Last Sunday evening's concert was actually two events on one program. The first half consisted of a troup of Chinese acrobats doing plate spinning, juggling, and acrobatics. In one of the most impressive acts, one of the performers balanced on a board on a roller while flipping multiple dishes from the opposite end of the board onto her head. She started with one dish and worked her way up to four at a time, ending up with ten dishes on her head.
The second half of the program was a concert by the duo Silk Road. The music was played on a pipa (Chinese lute), accompanied by guitar. We have heard them before at the Calgary and Canmore folk festivals, and really enjoyed them every time. The music spanned a wide variety, from traditional Chinese tunes to Irish jigs and reels. The pipa gives quite a different flavour to celtic music!
Our shopping trip to Courtenay was unremarkable except for a couple of unmistakable signs of impending spring. We saw someone washing their car the old-fashioned way with a sponge and bucket, something you would never see on the prairies in February. The other was an outdoor display of primulas for sale at Thrifty's.
Speaking of flowers, our snowdrops and crocuses were a disappointment. They were set back, no doubt, by the cold spell we had at the end of last month. The tops were also nibbled by deer. They are supposed to be deer-proof, but the deer didn't know that. Deer have to learn what they can eat, which means that the young ones nibble everything before deciding, "Nope, don't like that." We may still see some snowdrops, but they will likely bloom along with the daffodils in a little while. The daffies are up now, and are looking healthy. Quite a few of the bulbs have multiplied and are coming up in clusters.
This week, B.C. Ferries started work on widening the West Denman ferry hill. Because the ferry terminal on the west side of Denman Island has no apron area to speak of (it holds at most six cars), people waiting for the ferry queue up on the road leading down to the dock. Since the road is only a narrow two-lane road, and the queue is often well over fifty cars long, this leaves only one lane available for two-way traffic. In the minutes before the incoming ferry docks, a lot of cars head down the hill in the wrong lane to drop off foot passengers. This poses a problem, because the same cars have to come back up the hill in the same lane. It is not uncommon for a downhill car to have to back all the way up the hill to yield to an uphill car.
While B.C. Ferries doesn't like to spend money, someone apparently whispered the word "liability" to them and they quickly decided that they needed to add a queueing lane to the road. For the next five weeks, they will be culverting and filling in the ditches to make room for the additional lane. As part of the fun, the contractor has decided to obtain gravel from Vancouver Island instead of from Denman Island, so most ferry sailings will be transporting one or two tandem dump trucks of gravel. Weight and stability requirements for the ferry mean that there will be little additional room for cars. This is the small ferry, since our regular ferry is still off in drydock being overhauled. They plan to add a second ferry to the run ... in about five weeks' time!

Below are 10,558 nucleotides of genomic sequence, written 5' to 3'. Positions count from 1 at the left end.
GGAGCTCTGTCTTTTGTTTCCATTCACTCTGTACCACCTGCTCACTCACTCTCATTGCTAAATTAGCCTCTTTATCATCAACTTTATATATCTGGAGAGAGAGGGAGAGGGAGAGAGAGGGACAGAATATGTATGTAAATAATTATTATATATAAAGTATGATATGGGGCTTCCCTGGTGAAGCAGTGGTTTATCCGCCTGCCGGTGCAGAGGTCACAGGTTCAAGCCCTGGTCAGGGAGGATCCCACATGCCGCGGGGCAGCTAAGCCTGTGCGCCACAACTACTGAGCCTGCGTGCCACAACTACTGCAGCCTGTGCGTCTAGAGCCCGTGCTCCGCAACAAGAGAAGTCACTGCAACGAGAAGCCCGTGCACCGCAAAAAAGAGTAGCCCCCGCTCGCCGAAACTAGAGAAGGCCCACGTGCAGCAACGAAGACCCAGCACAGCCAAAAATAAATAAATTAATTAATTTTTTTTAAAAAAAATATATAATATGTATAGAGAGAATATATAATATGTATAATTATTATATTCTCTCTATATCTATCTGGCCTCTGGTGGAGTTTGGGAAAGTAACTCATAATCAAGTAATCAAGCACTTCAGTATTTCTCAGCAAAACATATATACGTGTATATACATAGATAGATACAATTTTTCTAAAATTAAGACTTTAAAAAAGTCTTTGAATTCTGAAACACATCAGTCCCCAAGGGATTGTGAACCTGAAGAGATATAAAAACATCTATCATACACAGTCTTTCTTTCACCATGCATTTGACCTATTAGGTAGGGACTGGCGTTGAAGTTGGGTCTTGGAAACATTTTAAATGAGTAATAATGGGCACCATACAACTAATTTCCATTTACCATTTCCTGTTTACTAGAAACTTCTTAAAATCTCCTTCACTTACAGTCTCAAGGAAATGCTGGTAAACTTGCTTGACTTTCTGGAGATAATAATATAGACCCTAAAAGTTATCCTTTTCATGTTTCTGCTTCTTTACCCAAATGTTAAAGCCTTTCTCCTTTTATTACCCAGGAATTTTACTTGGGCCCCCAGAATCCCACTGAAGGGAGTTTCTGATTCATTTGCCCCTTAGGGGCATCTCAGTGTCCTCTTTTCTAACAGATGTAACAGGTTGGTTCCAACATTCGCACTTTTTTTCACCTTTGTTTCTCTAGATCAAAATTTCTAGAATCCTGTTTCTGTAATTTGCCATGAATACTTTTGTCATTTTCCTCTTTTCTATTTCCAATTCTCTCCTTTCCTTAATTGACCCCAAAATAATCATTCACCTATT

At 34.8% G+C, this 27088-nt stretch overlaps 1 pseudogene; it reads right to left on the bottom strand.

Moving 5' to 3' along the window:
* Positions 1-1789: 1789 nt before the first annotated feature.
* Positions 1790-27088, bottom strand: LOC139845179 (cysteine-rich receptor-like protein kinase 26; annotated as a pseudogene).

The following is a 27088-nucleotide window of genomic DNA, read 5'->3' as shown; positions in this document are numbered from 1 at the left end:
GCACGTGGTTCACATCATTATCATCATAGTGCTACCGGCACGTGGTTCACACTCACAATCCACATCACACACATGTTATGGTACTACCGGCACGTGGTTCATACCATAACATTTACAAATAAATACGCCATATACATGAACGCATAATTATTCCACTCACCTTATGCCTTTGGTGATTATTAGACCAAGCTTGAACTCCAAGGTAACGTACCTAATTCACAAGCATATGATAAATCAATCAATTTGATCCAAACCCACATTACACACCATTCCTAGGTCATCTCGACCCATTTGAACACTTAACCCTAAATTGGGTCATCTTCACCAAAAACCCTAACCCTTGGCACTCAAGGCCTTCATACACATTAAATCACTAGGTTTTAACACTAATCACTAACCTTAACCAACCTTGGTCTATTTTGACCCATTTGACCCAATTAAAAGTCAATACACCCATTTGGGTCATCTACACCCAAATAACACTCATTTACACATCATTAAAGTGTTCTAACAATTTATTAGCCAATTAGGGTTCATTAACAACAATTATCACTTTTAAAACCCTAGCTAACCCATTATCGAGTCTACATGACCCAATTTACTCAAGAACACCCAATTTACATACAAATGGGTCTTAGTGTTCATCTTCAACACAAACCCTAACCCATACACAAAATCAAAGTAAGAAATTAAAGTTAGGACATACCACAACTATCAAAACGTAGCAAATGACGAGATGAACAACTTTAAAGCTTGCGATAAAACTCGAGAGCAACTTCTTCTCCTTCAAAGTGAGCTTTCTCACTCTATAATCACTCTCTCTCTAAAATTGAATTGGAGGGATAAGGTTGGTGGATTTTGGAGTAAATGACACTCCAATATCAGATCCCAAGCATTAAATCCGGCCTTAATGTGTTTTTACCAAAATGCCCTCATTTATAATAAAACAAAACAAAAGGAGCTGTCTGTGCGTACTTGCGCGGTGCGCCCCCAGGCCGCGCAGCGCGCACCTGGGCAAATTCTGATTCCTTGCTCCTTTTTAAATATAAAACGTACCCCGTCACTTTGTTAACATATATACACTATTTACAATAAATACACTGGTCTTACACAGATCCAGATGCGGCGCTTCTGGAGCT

To help islanders keep an eye on the construction and the ferry lineups, Del Phillips, who resides on the ferry hill, has set up a webcam of the fun.
We had a big maple tree near the house cut down this week. The tree was not pretty, leaning at a drunken angle. It had large branches that were threatening to overhang the house, and it blocked the light. With nothing going for it, and several strikes against it, we called in an arborist, and now it is firewood.
This week's eclipse of the moon would have been a spectacular sight, as it would have been rising over Hornby Island. Unfortunately, it was cloudy, so all we noticed was that the night wasn't as bright as it should have been. There'll be another one in 2011.
My projects have been continuing. I completed the shelving unit for the kitchen, and it is now installed. Outdoors, I spent a lot of time sculpting two of the eventual four columns that will support the covered deck along the side of the studio building. I say "sculpting" because it takes a lot of chisel work to carve out the various beam pockets. Each beam has to fit precisely into its pocket. You don't dare make a mistake, because the 6x6 posts cost a bundle.
The two posts are finished and installed. It was a great relief to haul them into position and find out that the beam pockets lined up and fit perfectly.
Today, a gorgeous day, we went for a walk on a trail we have been meaning to check out for a while. It turned out to be the remains of an old logging road, so it was easy hiking. Along the way, we stopped at the Pickles Marsh bridge and noticed clouds of insects swarming above each clump of vegetation in the marsh. Another sign of spring.
The trail led us in an unexpected direction, ending up on the summit of Denman Ridge, with a magnificent view over Baynes Sound. On the way back home, we spotted large numbers of bald eagles soaring in the ridge lift and thermals. We counted sixteen eagles visible at one time. The best I could do in one photo was nine.
Copyright © 2013 Keith Walker
Last modified: 6-May-2013